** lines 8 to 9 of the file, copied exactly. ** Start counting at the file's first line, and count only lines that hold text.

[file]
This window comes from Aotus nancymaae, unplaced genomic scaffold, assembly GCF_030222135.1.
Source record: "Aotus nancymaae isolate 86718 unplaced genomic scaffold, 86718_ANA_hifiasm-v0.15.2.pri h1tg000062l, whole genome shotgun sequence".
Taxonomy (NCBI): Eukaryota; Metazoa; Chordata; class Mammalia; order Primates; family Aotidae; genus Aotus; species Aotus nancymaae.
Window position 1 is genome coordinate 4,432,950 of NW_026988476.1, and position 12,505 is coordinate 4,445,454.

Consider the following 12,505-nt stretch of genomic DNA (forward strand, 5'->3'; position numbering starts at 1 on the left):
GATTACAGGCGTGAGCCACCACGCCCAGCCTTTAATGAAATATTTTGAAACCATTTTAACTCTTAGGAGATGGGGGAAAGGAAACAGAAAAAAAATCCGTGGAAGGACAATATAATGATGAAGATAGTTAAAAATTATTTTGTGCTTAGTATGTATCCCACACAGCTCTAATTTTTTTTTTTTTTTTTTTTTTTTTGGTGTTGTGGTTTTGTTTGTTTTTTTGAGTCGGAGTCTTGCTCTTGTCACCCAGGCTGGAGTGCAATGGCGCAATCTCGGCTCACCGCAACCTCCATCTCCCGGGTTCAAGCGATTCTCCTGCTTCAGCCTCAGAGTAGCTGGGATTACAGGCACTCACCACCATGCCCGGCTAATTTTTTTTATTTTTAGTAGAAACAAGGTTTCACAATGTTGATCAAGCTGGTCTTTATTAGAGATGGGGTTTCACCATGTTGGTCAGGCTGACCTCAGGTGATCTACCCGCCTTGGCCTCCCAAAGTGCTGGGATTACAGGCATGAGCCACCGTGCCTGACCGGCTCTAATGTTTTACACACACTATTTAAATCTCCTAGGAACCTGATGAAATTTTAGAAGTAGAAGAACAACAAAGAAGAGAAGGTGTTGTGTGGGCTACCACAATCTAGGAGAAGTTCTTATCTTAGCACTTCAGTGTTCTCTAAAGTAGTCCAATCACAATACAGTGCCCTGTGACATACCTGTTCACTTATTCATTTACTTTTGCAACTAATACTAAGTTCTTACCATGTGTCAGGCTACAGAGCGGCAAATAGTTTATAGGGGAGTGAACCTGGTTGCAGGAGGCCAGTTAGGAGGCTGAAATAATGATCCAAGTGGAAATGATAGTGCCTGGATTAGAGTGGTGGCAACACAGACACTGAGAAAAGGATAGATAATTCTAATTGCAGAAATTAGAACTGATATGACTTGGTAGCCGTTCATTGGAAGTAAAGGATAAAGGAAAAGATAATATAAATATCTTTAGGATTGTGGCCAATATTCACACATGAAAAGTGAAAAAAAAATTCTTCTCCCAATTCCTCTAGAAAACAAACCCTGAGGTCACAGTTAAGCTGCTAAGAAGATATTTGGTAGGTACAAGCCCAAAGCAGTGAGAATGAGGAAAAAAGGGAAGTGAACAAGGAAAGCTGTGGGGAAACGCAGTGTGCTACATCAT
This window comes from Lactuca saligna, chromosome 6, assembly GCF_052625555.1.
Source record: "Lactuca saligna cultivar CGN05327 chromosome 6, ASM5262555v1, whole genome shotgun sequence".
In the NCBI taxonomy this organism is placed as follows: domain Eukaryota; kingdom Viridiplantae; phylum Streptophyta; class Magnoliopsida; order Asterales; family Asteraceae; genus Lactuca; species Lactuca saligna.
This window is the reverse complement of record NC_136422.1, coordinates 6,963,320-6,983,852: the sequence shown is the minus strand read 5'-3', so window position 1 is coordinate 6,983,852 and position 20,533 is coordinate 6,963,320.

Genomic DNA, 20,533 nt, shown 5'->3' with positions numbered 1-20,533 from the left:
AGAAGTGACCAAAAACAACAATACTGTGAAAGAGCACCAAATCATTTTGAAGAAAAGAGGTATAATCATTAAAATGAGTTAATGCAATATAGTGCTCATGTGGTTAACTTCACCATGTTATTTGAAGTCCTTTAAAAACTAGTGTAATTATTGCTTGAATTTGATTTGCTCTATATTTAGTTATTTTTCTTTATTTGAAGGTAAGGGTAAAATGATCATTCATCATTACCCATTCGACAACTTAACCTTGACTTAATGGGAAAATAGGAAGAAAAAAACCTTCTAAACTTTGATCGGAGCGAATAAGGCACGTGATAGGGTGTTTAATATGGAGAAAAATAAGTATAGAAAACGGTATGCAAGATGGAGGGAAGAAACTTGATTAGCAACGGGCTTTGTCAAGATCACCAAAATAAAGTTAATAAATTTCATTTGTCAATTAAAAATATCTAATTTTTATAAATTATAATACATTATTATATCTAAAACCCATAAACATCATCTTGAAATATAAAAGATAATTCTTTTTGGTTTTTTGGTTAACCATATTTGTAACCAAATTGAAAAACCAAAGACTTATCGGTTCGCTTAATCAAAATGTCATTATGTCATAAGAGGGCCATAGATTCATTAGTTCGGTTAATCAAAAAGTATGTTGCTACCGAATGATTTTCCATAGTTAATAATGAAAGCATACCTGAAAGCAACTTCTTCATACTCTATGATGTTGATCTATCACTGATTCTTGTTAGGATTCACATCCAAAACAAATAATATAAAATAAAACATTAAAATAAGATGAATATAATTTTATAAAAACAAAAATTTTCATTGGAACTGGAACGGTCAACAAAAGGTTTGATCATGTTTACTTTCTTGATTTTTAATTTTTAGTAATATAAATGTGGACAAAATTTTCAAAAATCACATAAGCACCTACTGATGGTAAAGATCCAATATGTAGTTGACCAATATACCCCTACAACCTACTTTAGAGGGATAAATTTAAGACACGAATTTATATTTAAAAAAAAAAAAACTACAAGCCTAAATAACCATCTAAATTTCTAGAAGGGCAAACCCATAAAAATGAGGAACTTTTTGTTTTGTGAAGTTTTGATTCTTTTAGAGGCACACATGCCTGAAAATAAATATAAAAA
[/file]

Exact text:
Source record: "Lactuca saligna cultivar CGN05327 chromosome 6, ASM5262555v1, whole genome shotgun sequence".
In the NCBI taxonomy this organism is placed as follows: domain Eukaryota; kingdom Viridiplantae; phylum Streptophyta; class Magnoliopsida; order Asterales; family Asteraceae; genus Lactuca; species Lactuca saligna.